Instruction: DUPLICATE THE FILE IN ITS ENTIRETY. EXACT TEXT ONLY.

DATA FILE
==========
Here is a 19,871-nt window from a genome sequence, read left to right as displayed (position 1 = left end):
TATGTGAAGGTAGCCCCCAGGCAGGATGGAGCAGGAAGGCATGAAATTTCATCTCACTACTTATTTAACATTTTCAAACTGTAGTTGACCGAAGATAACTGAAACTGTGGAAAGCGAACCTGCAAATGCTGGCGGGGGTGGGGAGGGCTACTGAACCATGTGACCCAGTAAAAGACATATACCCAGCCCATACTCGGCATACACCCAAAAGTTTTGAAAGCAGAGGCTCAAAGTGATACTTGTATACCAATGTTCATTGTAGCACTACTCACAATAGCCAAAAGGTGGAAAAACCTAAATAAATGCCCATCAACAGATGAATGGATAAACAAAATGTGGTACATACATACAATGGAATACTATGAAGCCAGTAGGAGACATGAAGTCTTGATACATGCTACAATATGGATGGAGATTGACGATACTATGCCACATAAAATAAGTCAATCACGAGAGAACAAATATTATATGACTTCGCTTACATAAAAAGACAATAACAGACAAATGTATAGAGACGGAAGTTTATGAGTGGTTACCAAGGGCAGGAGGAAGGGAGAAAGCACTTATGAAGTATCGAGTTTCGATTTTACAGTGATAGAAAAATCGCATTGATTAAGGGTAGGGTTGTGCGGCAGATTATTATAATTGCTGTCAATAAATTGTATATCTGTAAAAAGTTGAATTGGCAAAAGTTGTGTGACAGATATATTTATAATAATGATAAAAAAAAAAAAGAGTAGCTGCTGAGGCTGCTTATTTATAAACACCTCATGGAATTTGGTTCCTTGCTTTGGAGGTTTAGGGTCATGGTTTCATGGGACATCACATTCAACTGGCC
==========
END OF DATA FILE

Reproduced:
Here is a 19,871-nt window from a genome sequence, read left to right as displayed (position 1 = left end):
TATGTGAAGGTAGCCCCCAGGCAGGATGGAGCAGGAAGGCATGAAATTTCATCTCACTACTTATTTAACATTTTCAAACTGTAGTTGACCGAAGATAACTGAAACTGTGGAAAGCGAACCTGCAAATGCTGGCGGGGGTGGGGAGGGCTACTGAACCATGTGACCCAGTAAAAGACATATACCCAGCCCATACTCGGCATACACCCAAAAGTTTTGAAAGCAGAGGCTCAAAGTGATACTTGTATACCAATGTTCATTGTAGCACTACTCACAATAGCCAAAAGGTGGAAAAACCTAAATAAATGCCCATCAACAGATGAATGGATAAACAAAATGTGGTACATACATACAATGGAATACTATGAAGCCAGTAGGAGACATGAAGTCTTGATACATGCTACAATATGGATGGAGATTGACGATACTATGCCACATAAAATAAGTCAATCACGAGAGAACAAATATTATATGACTTCGCTTACATAAAAAGACAATAACAGACAAATGTATAGAGACGGAAGTTTATGAGTGGTTACCAAGGGCAGGAGGAAGGGAGAAAGCACTTATGAAGTATCGAGTTTCGATTTTACAGTGATAGAAAAATCGCATTGATTAAGGGTAGGGTTGTGCGGCAGATTATTATAATTGCTGTCAATAAATTGTATATCTGTAAAAAGTTGAATTGGCAAAAGTTGTGTGACAGATATATTTATAATAATGATAAAAAAAAAAAAGAGTAGCTGCTGAGGCTGCTTATTTATAAACACCTCATGGAATTTGGTTCCTTGCTTTGGAGGTTTAGGGTCATGGTTTCATGGGACATCACATTCAACTGGCC